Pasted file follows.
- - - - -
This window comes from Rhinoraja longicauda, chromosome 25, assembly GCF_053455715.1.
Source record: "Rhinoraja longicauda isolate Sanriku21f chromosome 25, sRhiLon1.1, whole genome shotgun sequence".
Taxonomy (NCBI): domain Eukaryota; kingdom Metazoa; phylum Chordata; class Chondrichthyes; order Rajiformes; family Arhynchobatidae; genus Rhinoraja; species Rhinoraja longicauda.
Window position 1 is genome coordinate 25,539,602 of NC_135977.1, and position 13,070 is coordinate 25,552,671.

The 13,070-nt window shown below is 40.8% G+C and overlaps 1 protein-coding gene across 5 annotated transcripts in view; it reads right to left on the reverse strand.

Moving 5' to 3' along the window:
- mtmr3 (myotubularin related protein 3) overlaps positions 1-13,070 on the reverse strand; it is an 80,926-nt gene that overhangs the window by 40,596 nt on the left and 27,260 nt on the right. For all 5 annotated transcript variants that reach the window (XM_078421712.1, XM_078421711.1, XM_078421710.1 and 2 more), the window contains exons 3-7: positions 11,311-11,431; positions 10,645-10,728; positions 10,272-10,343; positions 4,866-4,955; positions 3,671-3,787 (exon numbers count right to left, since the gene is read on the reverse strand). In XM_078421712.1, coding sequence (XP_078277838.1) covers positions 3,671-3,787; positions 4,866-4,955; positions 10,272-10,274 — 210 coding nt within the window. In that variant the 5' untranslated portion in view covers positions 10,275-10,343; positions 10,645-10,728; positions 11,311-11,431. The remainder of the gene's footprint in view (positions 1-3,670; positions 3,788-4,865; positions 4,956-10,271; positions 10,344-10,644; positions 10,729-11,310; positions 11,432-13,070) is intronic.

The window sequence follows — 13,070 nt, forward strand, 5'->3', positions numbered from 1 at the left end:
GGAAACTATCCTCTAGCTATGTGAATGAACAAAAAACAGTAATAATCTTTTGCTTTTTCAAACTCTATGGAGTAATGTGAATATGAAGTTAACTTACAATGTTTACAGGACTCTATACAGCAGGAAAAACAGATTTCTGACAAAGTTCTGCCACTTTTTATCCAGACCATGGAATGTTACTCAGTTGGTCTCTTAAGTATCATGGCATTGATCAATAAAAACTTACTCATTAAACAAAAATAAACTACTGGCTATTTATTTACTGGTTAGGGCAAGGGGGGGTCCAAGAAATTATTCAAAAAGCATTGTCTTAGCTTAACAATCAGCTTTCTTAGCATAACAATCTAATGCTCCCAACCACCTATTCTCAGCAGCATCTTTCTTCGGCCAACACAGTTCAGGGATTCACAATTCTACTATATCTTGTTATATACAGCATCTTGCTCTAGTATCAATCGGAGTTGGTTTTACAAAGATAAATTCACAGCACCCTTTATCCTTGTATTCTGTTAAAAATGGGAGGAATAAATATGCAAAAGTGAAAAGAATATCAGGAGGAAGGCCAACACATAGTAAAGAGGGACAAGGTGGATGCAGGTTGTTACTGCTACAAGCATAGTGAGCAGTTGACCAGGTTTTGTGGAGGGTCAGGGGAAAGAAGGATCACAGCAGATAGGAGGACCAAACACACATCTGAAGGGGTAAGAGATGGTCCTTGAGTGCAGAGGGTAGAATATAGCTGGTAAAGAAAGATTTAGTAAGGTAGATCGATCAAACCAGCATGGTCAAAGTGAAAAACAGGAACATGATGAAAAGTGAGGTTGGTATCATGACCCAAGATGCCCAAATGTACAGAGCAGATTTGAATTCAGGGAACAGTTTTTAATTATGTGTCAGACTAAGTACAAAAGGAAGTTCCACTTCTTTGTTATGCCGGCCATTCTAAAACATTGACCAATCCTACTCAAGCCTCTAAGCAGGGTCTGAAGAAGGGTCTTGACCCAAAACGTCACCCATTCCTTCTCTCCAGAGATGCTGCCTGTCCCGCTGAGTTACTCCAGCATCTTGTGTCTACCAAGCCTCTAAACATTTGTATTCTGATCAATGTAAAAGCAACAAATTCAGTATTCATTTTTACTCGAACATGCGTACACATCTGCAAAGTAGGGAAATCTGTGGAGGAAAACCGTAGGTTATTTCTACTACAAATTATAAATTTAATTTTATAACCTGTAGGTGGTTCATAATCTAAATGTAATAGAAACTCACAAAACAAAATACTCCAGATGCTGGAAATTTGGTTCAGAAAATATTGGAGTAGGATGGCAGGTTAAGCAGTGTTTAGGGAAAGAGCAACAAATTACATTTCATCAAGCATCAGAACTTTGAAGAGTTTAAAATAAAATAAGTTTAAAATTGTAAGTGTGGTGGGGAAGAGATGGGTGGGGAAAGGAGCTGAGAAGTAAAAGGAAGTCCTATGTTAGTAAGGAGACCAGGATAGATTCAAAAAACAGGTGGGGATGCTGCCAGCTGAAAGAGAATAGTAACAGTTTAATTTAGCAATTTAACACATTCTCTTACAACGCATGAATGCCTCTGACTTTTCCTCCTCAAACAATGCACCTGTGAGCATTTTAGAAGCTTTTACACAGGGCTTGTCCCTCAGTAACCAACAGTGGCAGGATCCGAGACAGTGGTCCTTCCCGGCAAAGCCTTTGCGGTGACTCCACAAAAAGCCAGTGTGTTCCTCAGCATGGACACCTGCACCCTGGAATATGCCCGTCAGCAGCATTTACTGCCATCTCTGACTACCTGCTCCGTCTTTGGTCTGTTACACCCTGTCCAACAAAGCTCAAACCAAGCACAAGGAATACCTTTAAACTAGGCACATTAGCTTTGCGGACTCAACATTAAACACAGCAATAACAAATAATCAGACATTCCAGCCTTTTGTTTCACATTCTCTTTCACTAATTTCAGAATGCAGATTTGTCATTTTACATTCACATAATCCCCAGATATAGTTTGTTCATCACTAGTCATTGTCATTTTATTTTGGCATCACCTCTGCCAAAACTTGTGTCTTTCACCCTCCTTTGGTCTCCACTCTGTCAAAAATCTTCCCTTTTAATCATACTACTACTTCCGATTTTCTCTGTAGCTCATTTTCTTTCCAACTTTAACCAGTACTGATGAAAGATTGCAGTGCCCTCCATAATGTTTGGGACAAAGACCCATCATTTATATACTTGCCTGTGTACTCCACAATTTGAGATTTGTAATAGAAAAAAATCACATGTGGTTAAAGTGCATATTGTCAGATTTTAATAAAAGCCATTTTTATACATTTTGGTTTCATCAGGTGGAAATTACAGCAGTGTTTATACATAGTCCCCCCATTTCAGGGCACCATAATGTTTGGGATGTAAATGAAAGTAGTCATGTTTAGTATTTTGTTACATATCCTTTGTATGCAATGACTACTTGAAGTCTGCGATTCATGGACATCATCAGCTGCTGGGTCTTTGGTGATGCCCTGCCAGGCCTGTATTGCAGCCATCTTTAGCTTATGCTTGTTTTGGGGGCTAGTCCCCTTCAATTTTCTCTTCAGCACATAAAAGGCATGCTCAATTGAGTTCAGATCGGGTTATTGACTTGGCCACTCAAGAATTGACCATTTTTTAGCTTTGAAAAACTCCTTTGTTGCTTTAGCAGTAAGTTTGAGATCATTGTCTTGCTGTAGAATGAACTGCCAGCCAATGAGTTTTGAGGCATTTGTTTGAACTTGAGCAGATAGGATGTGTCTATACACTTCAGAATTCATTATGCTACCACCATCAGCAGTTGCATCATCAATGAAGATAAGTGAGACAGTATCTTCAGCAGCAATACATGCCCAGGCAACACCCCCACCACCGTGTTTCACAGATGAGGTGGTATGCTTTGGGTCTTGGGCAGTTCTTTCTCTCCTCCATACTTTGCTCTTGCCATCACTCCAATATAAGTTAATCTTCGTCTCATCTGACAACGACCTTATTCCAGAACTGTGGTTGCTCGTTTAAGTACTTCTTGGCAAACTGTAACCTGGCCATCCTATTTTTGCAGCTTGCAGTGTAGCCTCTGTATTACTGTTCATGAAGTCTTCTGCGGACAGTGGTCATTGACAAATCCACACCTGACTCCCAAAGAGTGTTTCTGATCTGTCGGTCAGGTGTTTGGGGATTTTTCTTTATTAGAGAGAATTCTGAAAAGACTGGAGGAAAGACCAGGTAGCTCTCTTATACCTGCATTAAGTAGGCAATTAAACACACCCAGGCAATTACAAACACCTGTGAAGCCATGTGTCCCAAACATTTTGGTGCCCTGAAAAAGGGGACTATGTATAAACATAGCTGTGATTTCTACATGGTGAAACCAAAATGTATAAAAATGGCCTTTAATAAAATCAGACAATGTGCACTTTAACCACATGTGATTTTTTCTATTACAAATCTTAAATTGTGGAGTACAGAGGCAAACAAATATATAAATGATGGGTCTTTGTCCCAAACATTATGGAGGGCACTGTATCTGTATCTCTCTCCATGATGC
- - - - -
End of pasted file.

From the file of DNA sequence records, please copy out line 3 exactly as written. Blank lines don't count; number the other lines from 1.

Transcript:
Taxonomy (NCBI): domain Eukaryota; kingdom Metazoa; phylum Chordata; class Chondrichthyes; order Rajiformes; family Arhynchobatidae; genus Rhinoraja; species Rhinoraja longicauda.